Darryl Dale-Ferguson (University of Chicago) brings our series on Enhancing Life to a close with his essay, “Envisioning a Fragile Justice.” He argues that human life is fragile and precarious, our knowledge and capacities limited and fallible. This is perhaps nowhere more clear that in our social existence, where the exploitation of human weakness takes numerous forms. For instance, the encounter of “good governance” with the particularities of individual or group existence is at the heart of racialized, gendered, ethnic, and sexual exercises of power that establish and reestablish forms of domination. Building on Paul Ricoeur’s conception of human fragility, his essay proposes conceiving of justice itself as fragile in order to guard against our very human propensities towards a foreclosure of justice that brings about domination.
The November-December issue of the Forum features the Enhancing Life Project, which takes aim at addressing one of the most basic human questions—the desire to enhance life. This desire is seen in the arts, technology, religion, medicine, culture, and social forms. Throughout the ages, thinkers have wondered about the meaning of enhancing life, the ways to enhance life, and the judgments about whether life has been enhanced. In our global technological age, these issues have become more widespread and urgent. Over the last two years, 35 renowned scholars from around the world in the fields of law, social sciences, humanities, religion, communications, and others, have explored basic questions of human existence. These scholars have generated individual research projects and engaged in teaching in Enhancing Life Studies within their fields, as well as contributed to public engagement in various ways.
Over the past two months, Enhancing Life scholars associated with the Divinity School have shared essays and reflections on the Enhancing Life Project exploring its implications for their own scholarship and teaching. We invite you to join the conversation by submitting your comments and questions below.
- William Schweiker, Enhancing Life and the Forms of Freedom
- Anne Mocko, Attending to Insects
- Kristine A. Culp, “Aliveness” and a Taste of Glory
- Heike Springhart, Vitality in Vulnerability: Realistic Anthropology as Humanistic Anthropology
- Andrew Packman, Enhancing Racialized Social Life: The Implicit Spiritual Dimension of Critical Race Theory
- Michael S. Hogue, Resilient Democracy in the Anthropocene
- Darryl Dale-Ferguson, Envisioning a Fragile Justice
The Enhancing Life Project was made possible by a generous grant from the John Templeton Foundation, and the support of the University of Chicago and Bochum University, Germany.
by Darryl Dale-Ferguson
The advancement of justice comes immediately up against numerous competing claims. There are, of course, different definitions of justice; different starting points for reflections on justice; different theories dealing with justice that espouse principles or values or capacities, or the like. To differing degrees and in different ways, these theoretical positions address real experiences of justice, injustice, or the fear of the possibility for injustice. Justice, working itself out in the rhetoric and discourse of modern social movements as well as politics, is thus a constellation of forces, claims, goals, and theories that sometimes intersect and often clash. How easy is it to see those with whom we disagree as promoting injustice only because their position differs from ours?
This opens up a very real potential for hardening on all sides, which is certainly troubling, but also suggestive of the need to approach things like justice in new and perhaps novel ways – and maybe old ways as well. One proposal that I am making, a proposal that arises from my research into Paul Ricoeur’s work, is that justice can be conceived of as a project. If justice is a project, then it is always only incomplete. This means, among other things, that justice is fragile, at risk of not being attained. Let me explain what I mean by this.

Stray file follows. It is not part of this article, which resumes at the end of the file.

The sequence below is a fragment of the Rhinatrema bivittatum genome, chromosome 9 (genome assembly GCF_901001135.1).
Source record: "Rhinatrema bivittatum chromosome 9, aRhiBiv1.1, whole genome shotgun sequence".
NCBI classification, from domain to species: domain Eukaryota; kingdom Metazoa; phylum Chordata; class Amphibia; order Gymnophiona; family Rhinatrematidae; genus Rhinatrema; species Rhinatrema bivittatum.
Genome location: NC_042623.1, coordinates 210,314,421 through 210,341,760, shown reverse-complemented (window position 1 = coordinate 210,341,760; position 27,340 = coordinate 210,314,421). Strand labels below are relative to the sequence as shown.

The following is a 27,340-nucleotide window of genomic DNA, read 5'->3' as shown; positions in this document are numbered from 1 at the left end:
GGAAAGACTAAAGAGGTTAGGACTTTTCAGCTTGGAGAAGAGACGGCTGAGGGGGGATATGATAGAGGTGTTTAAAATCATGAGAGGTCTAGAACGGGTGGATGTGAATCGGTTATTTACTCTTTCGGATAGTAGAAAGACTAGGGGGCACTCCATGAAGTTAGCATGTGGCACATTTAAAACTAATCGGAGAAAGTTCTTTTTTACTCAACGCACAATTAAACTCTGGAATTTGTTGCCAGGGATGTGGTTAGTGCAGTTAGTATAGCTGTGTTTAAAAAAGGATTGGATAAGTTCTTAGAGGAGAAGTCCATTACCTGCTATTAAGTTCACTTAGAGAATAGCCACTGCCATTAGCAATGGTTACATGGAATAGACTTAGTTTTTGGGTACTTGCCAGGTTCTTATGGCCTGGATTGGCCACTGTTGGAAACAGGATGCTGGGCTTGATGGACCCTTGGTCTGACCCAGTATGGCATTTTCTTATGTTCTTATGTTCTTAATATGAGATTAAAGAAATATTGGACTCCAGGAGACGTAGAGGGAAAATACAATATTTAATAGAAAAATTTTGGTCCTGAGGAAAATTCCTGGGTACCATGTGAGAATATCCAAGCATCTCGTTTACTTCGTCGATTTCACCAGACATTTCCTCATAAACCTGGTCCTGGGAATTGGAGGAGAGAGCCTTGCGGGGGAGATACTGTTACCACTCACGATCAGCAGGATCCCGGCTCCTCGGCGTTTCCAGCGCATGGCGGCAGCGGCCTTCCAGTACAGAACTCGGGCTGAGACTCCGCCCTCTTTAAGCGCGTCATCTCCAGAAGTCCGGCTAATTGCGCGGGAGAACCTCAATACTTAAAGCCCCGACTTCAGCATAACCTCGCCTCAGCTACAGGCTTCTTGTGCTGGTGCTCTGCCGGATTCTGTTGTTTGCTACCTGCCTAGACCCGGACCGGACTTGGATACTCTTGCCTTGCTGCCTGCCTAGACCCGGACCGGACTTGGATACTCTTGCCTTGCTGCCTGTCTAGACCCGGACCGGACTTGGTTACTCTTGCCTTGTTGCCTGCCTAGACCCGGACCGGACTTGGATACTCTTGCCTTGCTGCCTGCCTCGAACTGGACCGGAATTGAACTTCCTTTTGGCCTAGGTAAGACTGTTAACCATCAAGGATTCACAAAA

I want to begin by outlining what Ricoeur has to say about fragility. It begins with his early reflections in Fallible Man (2011). He identifies a fundamental disproportion within the human, where a central experience of human existence is being not quite oneself. This being not quite oneself is characterized by a pull between the infinite and the finite, a tension between opening oneself up to the possibilities of the world and closing oneself off from the dangers of existence. We might intuitively think that “opening up” is the appropriate aim for human life. But consider this: limitation refers to protection, to stability, to things like character, even understanding. It would be wrong to think of these things as “limitations” in the negative sense when Ricoeur intends them as phenomenological description. And “closing off” also has negative aspects, in so far as it limits one’s potential, what one can achieve, and what one can be in the world.
Opening up, in contrast, is an orientation to the infinite. It is striving for such things as happiness – but more than happiness, the good life beyond the sum of all things happy. It is the aim to encompass all perspectives, to hold the “god’s eye view” so to speak. This is important; it is enticing and potentially good – the more we seek out various and varying perspectives and the greater or broader we can make our perspective, the thinking goes, the more likely we will be to make the best decision. But such a position is in actual fact elusive, and striving for it, at least in the social and political realm, may in fact stifle action that is needed, based on the limited information that we have. At the same time, the pull of the infinite is also a drive to the universal, which suggests a single or set of principles, qualities, values, etc.. Having arrived at the universal, one could ostensibly know what is best for everyone. The pull of the universal thus also threatens annihilation of diversity.
This is without a doubt a very limited sketch of the competing drives towards the finite and the infinite. Much more could be said about the positives and negatives of each drive or orientation. But this basic thumbnail sketch is enough to identify the problem with letting one or the other reign supreme.
So Ricoeur presents this tension between the finite and the infinite that he identifies as inherent in human life. Because of this tension, because there is this fundamental disproportion within oneself, between what one is and what one wants, needs, desires, to be, Ricoeur wants us to think of human life as a project. We are, simply speaking, becoming ourselves. This doesn’t exactly mean resolving the tension, because, as I just mentioned, resolution to one extreme or the other remains problematic. But it is nevertheless working towards a fullness of meaning that balances this tension.